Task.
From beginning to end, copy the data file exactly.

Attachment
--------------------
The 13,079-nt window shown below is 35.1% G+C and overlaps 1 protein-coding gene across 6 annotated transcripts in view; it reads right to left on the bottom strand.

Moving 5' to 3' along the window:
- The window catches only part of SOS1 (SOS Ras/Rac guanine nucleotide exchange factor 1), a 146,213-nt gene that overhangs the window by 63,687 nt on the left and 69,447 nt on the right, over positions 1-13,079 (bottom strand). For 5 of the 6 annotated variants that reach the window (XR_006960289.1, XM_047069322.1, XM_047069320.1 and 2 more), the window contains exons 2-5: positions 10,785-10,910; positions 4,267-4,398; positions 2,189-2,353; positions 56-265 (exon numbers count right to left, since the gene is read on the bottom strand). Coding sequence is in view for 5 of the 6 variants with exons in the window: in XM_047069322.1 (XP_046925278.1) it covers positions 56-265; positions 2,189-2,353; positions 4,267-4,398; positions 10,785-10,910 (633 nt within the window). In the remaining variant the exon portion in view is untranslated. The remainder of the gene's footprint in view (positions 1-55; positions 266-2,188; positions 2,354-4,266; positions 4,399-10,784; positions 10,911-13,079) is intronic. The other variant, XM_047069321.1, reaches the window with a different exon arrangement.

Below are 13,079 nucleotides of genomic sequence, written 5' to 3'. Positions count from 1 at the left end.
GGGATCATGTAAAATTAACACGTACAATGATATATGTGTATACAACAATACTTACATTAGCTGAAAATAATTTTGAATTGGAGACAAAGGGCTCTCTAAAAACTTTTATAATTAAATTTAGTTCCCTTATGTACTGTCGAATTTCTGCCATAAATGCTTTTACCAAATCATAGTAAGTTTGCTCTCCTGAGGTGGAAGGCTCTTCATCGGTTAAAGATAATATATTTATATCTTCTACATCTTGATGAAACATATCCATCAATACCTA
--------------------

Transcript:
The 13,079-nt window shown below is 35.1% G+C and overlaps 1 protein-coding gene across 6 annotated transcripts in view; it reads right to left on the bottom strand.

Moving 5' to 3' along the window:
- The window catches only part of SOS1 (SOS Ras/Rac guanine nucleotide exchange factor 1), a 146,213-nt gene that overhangs the window by 63,687 nt on the left and 69,447 nt on the right, over positions 1-13,079 (bottom strand). For 5 of the 6 annotated variants that reach the window (XR_006960289.1, XM_047069322.1, XM_047069320.1 and 2 more), the window contains exons 2-5: positions 10,785-10,910; positions 4,267-4,398; positions 2,189-2,353; positions 56-265 (exon numbers count right to left, since the gene is read on the bottom strand). Coding sequence is in view for 5 of the 6 variants with exons in the window: in XM_047069322.1 (XP_046925278.1) it covers positions 56-265; positions 2,189-2,353; positions 4,267-4,398; positions 10,785-10,910 (633 nt within the window). In the remaining variant the exon portion in view is untranslated. The remainder of the gene's footprint in view (positions 1-55; positions 266-2,188; positions 2,354-4,266; positions 4,399-10,784; positions 10,911-13,079) is intronic. The other variant, XM_047069321.1, reaches the window with a different exon arrangement.

Below are 13,079 nucleotides of genomic sequence, written 5' to 3'. Positions count from 1 at the left end.
GGGATCATGTAAAATTAACACGTACAATGATATATGTGTATACAACAATACTTACATTAGCTGAAAATAATTTTGAATTGGAGACAAAGGGCTCTCTAAAAACTTTTATAATTAAATTTAGTTCCCTTATGTACTGTCGAATTTCTGCCATAAATGCTTTTACCAAATCATAGTAAGTTTGCTCTCCTGAGGTGGAAGGCTCTTCATCGGTTAAAGATAATATATTTATATCTTCTACATCTTGATGAAACATATCCATCAATACCTA